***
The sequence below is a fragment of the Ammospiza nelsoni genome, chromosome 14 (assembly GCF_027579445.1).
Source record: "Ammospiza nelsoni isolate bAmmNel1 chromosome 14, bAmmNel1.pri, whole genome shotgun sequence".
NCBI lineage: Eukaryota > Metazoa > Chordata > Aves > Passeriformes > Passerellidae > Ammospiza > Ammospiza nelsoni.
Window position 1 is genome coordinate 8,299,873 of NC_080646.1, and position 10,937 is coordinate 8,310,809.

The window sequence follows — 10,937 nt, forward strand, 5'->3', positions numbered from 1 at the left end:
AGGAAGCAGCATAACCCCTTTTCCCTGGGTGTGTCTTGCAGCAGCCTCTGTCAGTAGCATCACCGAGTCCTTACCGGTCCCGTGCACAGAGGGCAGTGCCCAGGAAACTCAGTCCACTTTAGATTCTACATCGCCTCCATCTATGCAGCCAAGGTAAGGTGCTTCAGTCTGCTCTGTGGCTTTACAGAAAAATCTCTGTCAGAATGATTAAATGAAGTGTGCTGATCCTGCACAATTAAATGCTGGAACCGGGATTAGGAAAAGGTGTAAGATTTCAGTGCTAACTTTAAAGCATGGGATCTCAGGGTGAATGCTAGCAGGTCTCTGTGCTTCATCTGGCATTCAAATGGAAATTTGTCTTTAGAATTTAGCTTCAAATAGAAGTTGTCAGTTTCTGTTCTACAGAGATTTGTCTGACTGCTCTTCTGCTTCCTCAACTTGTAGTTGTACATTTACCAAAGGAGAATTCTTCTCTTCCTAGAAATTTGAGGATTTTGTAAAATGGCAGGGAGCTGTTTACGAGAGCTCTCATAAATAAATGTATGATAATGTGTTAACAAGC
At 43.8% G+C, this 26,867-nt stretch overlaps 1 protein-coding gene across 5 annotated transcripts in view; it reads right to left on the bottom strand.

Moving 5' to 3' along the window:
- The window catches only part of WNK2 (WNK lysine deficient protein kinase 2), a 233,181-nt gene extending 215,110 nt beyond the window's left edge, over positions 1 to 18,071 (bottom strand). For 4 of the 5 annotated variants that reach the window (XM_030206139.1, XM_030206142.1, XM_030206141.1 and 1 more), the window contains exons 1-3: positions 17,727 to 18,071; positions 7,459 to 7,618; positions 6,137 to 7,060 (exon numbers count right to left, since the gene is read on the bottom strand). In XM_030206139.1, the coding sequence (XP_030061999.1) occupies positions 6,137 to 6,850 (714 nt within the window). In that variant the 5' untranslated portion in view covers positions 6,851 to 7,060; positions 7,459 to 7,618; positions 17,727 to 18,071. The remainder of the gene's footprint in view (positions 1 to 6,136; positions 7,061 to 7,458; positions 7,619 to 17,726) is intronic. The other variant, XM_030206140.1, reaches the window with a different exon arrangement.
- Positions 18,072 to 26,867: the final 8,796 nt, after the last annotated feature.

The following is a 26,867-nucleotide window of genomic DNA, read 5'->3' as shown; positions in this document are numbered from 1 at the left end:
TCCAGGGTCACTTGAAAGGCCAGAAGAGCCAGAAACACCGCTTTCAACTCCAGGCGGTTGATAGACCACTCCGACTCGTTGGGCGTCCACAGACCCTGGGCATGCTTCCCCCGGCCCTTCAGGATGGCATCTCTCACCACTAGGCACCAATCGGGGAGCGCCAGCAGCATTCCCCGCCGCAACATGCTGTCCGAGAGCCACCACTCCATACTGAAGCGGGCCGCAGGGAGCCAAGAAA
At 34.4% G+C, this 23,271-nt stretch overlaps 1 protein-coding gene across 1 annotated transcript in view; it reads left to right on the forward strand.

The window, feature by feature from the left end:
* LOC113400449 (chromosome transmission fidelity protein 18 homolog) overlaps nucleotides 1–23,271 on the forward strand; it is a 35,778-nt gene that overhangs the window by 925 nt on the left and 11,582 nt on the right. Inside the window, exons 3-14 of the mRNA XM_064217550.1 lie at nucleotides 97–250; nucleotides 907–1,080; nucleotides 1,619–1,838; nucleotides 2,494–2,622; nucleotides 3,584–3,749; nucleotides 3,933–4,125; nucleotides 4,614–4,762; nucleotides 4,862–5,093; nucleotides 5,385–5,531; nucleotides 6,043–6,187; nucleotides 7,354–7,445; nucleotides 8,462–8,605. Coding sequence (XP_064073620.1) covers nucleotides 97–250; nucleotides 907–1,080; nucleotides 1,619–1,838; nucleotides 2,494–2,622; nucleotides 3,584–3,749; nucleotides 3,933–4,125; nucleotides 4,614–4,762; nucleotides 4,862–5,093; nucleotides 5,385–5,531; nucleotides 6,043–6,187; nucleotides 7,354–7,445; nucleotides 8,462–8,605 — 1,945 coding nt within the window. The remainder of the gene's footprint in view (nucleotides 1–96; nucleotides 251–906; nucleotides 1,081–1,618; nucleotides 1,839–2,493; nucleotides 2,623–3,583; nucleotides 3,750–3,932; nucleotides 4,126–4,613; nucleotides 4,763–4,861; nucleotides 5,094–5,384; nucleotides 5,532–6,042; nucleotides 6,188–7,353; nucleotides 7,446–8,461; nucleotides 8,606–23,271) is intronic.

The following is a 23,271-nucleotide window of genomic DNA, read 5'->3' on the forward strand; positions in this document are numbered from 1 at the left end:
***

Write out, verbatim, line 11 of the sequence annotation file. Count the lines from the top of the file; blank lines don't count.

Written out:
The following is a 26,867-nucleotide window of genomic DNA, read 5'->3' as shown; positions in this document are numbered from 1 at the left end: